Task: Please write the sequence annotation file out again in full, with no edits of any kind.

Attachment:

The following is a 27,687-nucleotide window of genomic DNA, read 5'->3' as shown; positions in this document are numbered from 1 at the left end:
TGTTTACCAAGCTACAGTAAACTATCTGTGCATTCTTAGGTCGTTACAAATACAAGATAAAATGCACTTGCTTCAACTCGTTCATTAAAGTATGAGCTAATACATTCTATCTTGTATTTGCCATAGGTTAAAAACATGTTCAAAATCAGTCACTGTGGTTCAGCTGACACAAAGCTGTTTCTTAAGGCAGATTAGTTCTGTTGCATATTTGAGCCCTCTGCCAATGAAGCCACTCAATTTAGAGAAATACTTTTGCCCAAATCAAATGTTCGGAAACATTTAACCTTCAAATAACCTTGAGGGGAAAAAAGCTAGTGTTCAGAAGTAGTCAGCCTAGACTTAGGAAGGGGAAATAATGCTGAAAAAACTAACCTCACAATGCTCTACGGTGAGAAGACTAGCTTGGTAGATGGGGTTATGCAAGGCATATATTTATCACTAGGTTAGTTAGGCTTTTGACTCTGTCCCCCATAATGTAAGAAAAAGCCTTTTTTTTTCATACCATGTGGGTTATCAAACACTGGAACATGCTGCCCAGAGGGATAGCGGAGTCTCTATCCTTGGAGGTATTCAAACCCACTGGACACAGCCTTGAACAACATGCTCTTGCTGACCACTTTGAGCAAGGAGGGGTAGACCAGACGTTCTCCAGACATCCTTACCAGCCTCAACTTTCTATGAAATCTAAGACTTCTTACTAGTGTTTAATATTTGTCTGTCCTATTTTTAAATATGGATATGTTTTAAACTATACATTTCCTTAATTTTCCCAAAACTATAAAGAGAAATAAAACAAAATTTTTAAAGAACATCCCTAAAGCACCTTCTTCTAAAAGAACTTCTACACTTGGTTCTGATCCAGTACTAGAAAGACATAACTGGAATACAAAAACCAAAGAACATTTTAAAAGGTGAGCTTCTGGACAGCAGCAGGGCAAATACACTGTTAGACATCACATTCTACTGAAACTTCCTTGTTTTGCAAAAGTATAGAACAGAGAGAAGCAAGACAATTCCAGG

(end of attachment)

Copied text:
The following is a 27,687-nucleotide window of genomic DNA, read 5'->3' as shown; positions in this document are numbered from 1 at the left end:
TGTTTACCAAGCTACAGTAAACTATCTGTGCATTCTTAGGTCGTTACAAATACAAGATAAAATGCACTTGCTTCAACTCGTTCATTAAAGTATGAGCTAATACATTCTATCTTGTATTTGCCATAGGTTAAAAACATGTTCAAAATCAGTCACTGTGGTTCAGCTGACACAAAGCTGTTTCTTAAGGCAGATTAGTTCTGTTGCATATTTGAGCCCTCTGCCAATGAAGCCACTCAATTTAGAGAAATACTTTTGCCCAAATCAAATGTTCGGAAACATTTAACCTTCAAATAACCTTGAGGGGAAAAAAGCTAGTGTTCAGAAGTAGTCAGCCTAGACTTAGGAAGGGGAAATAATGCTGAAAAAACTAACCTCACAATGCTCTACGGTGAGAAGACTAGCTTGGTAGATGGGGTTATGCAAGGCATATATTTATCACTAGGTTAGTTAGGCTTTTGACTCTGTCCCCCATAATGTAAGAAAAAGCCTTTTTTTTTCATACCATGTGGGTTATCAAACACTGGAACATGCTGCCCAGAGGGATAGCGGAGTCTCTATCCTTGGAGGTATTCAAACCCACTGGACACAGCCTTGAACAACATGCTCTTGCTGACCACTTTGAGCAAGGAGGGGTAGACCAGACGTTCTCCAGACATCCTTACCAGCCTCAACTTTCTATGAAATCTAAGACTTCTTACTAGTGTTTAATATTTGTCTGTCCTATTTTTAAATATGGATATGTTTTAAACTATACATTTCCTTAATTTTCCCAAAACTATAAAGAGAAATAAAACAAAATTTTTAAAGAACATCCCTAAAGCACCTTCTTCTAAAAGAACTTCTACACTTGGTTCTGATCCAGTACTAGAAAGACATAACTGGAATACAAAAACCAAAGAACATTTTAAAAGGTGAGCTTCTGGACAGCAGCAGGGCAAATACACTGTTAGACATCACATTCTACTGAAACTTCCTTGTTTTGCAAAAGTATAGAACAGAGAGAAGCAAGACAATTCCAGG